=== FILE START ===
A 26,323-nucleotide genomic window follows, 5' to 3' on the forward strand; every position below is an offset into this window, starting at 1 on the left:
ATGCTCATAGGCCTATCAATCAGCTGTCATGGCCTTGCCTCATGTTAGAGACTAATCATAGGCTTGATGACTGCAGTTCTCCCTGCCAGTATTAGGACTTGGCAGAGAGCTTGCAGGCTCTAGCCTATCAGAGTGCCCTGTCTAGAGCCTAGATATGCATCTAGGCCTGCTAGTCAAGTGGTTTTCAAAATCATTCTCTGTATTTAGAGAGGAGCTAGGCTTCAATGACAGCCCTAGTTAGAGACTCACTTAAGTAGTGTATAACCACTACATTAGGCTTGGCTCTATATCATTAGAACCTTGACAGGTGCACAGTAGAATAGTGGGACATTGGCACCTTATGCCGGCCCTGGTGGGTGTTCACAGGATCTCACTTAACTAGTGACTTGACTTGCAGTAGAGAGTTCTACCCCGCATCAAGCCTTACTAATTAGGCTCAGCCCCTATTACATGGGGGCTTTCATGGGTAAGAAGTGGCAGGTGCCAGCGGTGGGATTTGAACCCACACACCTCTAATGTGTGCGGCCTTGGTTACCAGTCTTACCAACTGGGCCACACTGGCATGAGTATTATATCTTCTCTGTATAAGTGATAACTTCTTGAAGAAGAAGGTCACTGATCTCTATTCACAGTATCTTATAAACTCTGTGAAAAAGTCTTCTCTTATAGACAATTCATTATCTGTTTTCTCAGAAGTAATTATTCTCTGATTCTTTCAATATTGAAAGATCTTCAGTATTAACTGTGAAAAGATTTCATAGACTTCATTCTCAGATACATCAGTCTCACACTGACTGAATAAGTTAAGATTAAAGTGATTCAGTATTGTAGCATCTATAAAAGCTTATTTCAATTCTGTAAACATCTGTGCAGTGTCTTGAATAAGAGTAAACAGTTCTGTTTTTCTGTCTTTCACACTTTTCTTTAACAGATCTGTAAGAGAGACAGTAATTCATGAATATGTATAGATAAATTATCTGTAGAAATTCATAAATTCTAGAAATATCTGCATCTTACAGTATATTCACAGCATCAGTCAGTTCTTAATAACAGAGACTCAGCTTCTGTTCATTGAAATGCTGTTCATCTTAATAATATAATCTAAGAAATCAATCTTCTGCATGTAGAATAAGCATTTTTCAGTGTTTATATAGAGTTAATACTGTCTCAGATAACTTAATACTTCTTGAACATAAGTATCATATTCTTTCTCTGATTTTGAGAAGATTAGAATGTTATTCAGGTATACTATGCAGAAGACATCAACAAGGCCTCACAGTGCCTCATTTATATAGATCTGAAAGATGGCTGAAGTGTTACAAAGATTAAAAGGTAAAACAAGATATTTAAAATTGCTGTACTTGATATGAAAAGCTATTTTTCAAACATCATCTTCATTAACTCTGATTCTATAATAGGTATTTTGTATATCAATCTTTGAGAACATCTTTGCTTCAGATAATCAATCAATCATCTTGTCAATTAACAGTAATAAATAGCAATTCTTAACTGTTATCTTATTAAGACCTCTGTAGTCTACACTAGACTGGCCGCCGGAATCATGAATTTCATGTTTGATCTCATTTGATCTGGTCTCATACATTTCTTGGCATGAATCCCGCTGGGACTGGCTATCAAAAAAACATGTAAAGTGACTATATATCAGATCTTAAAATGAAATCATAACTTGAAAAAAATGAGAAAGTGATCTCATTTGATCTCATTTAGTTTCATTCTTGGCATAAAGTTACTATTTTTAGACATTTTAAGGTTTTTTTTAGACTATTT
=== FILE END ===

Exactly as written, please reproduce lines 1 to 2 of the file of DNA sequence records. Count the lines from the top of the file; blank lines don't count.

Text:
A 26,323-nucleotide genomic window follows, 5' to 3' on the forward strand; every position below is an offset into this window, starting at 1 on the left:
ATGCTCATAGGCCTATCAATCAGCTGTCATGGCCTTGCCTCATGTTAGAGACTAATCATAGGCTTGATGACTGCAGTTCTCCCTGCCAGTATTAGGACTTGGCAGAGAGCTTGCAGGCTCTAGCCTATCAGAGTGCCCTGTCTAGAGCCTAGATATGCATCTAGGCCTGCTAGTCAAGTGGTTTTCAAAATCATTCTCTGTATTTAGAGAGGAGCTAGGCTTCAATGACAGCCCTAGTTAGAGACTCACTTAAGTAGTGTATAACCACTACATTAGGCTTGGCTCTATATCATTAGAACCTTGACAGGTGCACAGTAGAATAGTGGGACATTGGCACCTTATGCCGGCCCTGGTGGGTGTTCACAGGATCTCACTTAACTAGTGACTTGACTTGCAGTAGAGAGTTCTACCCCGCATCAAGCCTTACTAATTAGGCTCAGCCCCTATTACATGGGGGCTTTCATGGGTAAGAAGTGGCAGGTGCCAGCGGTGGGATTTGAACCCACACACCTCTAATGTGTGCGGCCTTGGTTACCAGTCTTACCAACTGGGCCACACTGGCATGAGTATTATATCTTCTCTGTATAAGTGATAACTTCTTGAAGAAGAAGGTCACTGATCTCTATTCACAGTATCTTATAAACTCTGTGAAAAAGTCTTCTCTTATAGACAATTCATTATCTGTTTTCTCAGAAGTAATTATTCTCTGATTCTTTCAATATTGAAAGATCTTCAGTATTAACTGTGAAAAGATTTCATAGACTTCATTCTCAGATACATCAGTCTCACACTGACTGAATAAGTTAAGATTAAAGTGATTCAGTATTGTAGCATCTATAAAAGCTTATTTCAATTCTGTAAACATCTGTGCAGTGTCTTGAATAAGAGTAAACAGTTCTGTTTTTCTGTCTTTCACACTTTTCTTTAACAGATCTGTAAGAGAGACAGTAATTCATGAATATGTATAGATAAATTATCTGTAGAAATTCATAAATTCTAGAAATATCTGCATCTTACAGTATATTCACAGCATCAGTCAGTTCTTAATAACAGAGACTCAGCTTCTGTTCATTGAAATGCTGTTCATCTTAATAATATAATCTAAGAAATCAATCTTCTGCATGTAGAATAAGCATTTTTCAGTGTTTATATAGAGTTAATACTGTCTCAGATAACTTAATACTTCTTGAACATAAGTATCATATTCTTTCTCTGATTTTGAGAAGATTAGAATGTTATTCAGGTATACTATGCAGAAGACATCAACAAGGCCTCACAGTGCCTCATTTATATAGATCTGAAAGATGGCTGAAGTGTTACAAAGATTAAAAGGTAAAACAAGATATTTAAAATTGCTGTACTTGATATGAAAAGCTATTTTTCAAACATCATCTTCATTAACTCTGATTCTATAATAGGTATTTTGTATATCAATCTTTGAGAACATCTTTGCTTCAGATAATCAATCAATCATCTTGTCAATTAACAGTAATAAATAGCAATTCTTAACTGTTATCTTATTAAGACCTCTGTAGTCTACACTAGACTGGCCGCCGGAATCATGAATTTCATGTTTGATCTCATTTGATCTGGTCTCATACATTTCTTGGCATGAATCCCGCTGGGACTGGCTATCAAAAAAACATGTAAAGTGACTATATATCAGATCTTAAAATGAAATCATAACTTGAAAAAAATGAGAAAGTGATCTCATTTGATCTCATTTAGTTTCATTCTTGGCATAAAGTTACTATTTTTAGACATTTTAAGGTTTTTTTTAGACTATTT